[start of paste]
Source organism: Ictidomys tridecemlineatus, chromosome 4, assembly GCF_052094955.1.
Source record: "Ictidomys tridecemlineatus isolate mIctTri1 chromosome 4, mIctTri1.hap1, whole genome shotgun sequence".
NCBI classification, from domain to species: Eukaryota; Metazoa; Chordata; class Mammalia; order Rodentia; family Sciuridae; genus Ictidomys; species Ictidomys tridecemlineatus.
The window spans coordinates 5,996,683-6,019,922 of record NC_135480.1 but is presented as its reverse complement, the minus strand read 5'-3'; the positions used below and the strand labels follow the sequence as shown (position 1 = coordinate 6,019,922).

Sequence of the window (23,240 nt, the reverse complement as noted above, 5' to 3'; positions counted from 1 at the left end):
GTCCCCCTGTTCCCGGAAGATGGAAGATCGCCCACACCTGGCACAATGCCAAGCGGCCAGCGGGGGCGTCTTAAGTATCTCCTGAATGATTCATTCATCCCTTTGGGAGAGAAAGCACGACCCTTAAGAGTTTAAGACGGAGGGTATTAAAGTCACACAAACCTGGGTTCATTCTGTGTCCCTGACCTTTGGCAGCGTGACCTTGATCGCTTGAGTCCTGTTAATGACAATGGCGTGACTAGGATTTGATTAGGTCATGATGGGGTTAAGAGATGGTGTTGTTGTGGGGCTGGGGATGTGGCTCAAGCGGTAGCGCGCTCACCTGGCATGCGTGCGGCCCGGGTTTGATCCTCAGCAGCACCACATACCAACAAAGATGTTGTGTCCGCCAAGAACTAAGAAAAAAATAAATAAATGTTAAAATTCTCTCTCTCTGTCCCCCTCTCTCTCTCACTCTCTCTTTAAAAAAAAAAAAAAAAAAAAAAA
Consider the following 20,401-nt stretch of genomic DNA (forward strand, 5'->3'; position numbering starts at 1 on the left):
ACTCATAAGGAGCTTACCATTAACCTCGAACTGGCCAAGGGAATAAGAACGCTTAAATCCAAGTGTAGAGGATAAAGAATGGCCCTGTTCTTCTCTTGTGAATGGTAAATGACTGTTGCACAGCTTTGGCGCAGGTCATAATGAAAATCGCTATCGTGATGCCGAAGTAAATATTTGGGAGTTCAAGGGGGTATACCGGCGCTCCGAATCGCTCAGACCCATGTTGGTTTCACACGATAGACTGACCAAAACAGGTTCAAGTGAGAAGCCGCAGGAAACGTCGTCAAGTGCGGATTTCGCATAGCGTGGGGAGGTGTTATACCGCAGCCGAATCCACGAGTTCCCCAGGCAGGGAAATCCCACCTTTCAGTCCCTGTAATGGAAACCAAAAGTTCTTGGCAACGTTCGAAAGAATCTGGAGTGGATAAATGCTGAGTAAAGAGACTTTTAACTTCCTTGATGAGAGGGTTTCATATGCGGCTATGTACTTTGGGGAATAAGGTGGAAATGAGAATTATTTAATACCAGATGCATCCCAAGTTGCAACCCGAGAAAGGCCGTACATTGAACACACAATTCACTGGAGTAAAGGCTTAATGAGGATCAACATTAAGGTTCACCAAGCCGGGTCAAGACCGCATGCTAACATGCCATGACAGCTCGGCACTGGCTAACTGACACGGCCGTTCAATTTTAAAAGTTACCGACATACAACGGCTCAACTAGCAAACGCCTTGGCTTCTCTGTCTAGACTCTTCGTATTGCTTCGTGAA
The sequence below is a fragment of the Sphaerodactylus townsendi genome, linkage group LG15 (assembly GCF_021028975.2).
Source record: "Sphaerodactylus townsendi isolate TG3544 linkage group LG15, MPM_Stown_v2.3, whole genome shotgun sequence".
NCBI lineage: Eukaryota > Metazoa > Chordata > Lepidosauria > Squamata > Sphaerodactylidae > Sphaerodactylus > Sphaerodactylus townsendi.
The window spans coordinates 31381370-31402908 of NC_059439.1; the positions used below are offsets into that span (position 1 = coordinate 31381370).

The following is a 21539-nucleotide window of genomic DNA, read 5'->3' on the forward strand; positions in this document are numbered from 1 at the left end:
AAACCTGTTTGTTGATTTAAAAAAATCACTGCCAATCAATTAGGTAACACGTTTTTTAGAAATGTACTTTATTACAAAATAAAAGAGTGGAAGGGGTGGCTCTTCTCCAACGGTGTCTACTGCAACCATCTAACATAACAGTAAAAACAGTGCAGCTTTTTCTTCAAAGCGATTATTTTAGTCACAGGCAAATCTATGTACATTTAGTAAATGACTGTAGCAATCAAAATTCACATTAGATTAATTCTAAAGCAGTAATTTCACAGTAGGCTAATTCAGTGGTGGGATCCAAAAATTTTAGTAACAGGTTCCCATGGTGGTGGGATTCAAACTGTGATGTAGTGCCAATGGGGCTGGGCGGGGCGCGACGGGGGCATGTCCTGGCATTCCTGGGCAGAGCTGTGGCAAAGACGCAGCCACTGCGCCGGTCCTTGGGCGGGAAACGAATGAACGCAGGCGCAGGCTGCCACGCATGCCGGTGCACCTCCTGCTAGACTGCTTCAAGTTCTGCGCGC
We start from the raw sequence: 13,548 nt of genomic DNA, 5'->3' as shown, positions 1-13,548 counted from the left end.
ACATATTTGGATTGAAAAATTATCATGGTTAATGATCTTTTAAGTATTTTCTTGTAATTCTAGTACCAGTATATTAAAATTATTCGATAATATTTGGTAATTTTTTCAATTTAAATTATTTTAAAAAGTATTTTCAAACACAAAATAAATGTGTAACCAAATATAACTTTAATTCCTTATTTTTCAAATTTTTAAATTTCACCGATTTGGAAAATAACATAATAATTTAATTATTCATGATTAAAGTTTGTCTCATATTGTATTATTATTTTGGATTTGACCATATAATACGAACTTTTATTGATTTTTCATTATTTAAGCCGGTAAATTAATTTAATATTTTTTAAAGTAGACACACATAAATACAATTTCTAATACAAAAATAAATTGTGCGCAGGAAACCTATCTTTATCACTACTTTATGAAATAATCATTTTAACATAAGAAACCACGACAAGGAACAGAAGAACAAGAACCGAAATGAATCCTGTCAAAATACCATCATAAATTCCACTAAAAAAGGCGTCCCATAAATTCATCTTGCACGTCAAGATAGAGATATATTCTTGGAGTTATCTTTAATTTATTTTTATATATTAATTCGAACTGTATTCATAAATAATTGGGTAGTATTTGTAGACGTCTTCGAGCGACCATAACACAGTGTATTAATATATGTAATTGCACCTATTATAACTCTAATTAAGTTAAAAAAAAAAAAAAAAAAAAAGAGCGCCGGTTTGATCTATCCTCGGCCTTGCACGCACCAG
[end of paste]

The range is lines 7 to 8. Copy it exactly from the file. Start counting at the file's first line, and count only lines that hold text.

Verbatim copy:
Consider the following 20,401-nt stretch of genomic DNA (forward strand, 5'->3'; position numbering starts at 1 on the left):
ACTCATAAGGAGCTTACCATTAACCTCGAACTGGCCAAGGGAATAAGAACGCTTAAATCCAAGTGTAGAGGATAAAGAATGGCCCTGTTCTTCTCTTGTGAATGGTAAATGACTGTTGCACAGCTTTGGCGCAGGTCATAATGAAAATCGCTATCGTGATGCCGAAGTAAATATTTGGGAGTTCAAGGGGGTATACCGGCGCTCCGAATCGCTCAGACCCATGTTGGTTTCACACGATAGACTGACCAAAACAGGTTCAAGTGAGAAGCCGCAGGAAACGTCGTCAAGTGCGGATTTCGCATAGCGTGGGGAGGTGTTATACCGCAGCCGAATCCACGAGTTCCCCAGGCAGGGAAATCCCACCTTTCAGTCCCTGTAATGGAAACCAAAAGTTCTTGGCAACGTTCGAAAGAATCTGGAGTGGATAAATGCTGAGTAAAGAGACTTTTAACTTCCTTGATGAGAGGGTTTCATATGCGGCTATGTACTTTGGGGAATAAGGTGGAAATGAGAATTATTTAATACCAGATGCATCCCAAGTTGCAACCCGAGAAAGGCCGTACATTGAACACACAATTCACTGGAGTAAAGGCTTAATGAGGATCAACATTAAGGTTCACCAAGCCGGGTCAAGACCGCATGCTAACATGCCATGACAGCTCGGCACTGGCTAACTGACACGGCCGTTCAATTTTAAAAGTTACCGACATACAACGGCTCAACTAGCAAACGCCTTGGCTTCTCTGTCTAGACTCTTCGTATTGCTTCGTGAA